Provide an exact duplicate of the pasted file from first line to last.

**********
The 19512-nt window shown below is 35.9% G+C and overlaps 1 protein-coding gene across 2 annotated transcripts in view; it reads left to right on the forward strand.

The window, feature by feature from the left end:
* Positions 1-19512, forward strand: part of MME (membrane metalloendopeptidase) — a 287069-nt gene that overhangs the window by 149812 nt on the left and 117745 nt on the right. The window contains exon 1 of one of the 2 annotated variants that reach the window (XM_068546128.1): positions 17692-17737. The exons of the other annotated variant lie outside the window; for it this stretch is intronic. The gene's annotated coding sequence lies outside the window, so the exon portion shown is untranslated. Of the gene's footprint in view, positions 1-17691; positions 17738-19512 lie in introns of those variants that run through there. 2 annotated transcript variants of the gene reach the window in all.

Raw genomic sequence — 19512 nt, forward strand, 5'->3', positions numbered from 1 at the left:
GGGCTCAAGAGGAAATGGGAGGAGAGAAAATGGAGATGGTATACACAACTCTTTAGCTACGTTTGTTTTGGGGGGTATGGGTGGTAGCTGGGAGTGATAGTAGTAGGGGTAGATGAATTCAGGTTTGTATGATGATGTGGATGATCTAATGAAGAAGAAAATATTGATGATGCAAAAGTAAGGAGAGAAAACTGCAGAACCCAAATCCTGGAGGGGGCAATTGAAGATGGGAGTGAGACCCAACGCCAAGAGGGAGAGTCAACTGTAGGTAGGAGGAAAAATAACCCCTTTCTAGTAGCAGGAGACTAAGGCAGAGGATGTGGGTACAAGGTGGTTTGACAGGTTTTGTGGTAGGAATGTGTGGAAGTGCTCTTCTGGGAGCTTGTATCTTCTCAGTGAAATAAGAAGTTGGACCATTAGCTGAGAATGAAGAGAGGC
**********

The 19512-nt window shown below is 35.9% G+C and overlaps 1 protein-coding gene across 2 annotated transcripts in view; it reads left to right on the forward strand.

The window, feature by feature from the left end:
* Positions 1-19512, forward strand: part of MME (membrane metalloendopeptidase) — a 287069-nt gene that overhangs the window by 149812 nt on the left and 117745 nt on the right. The window contains exon 1 of one of the 2 annotated variants that reach the window (XM_068546128.1): positions 17692-17737. The exons of the other annotated variant lie outside the window; for it this stretch is intronic. The gene's annotated coding sequence lies outside the window, so the exon portion shown is untranslated. Of the gene's footprint in view, positions 1-17691; positions 17738-19512 lie in introns of those variants that run through there. 2 annotated transcript variants of the gene reach the window in all.

Raw genomic sequence — 19512 nt, forward strand, 5'->3', positions numbered from 1 at the left:
GGGCTCAAGAGGAAATGGGAGGAGAGAAAATGGAGATGGTATACACAACTCTTTAGCTACGTTTGTTTTGGGGGGTATGGGTGGTAGCTGGGAGTGATAGTAGTAGGGGTAGATGAATTCAGGTTTGTATGATGATGTGGATGATCTAATGAAGAAGAAAATATTGATGATGCAAAAGTAAGGAGAGAAAACTGCAGAACCCAAATCCTGGAGGGGGCAATTGAAGATGGGAGTGAGACCCAACGCCAAGAGGGAGAGTCAACTGTAGGTAGGAGGAAAAATAACCCCTTTCTAGTAGCAGGAGACTAAGGCAGAGGATGTGGGTACAAGGTGGTTTGACAGGTTTTGTGGTAGGAATGTGTGGAAGTGCTCTTCTGGGAGCTTGTATCTTCTCAGTGAAATAAGAAGTTGGACCATTAGCTGAGAATGAAGAGAGGC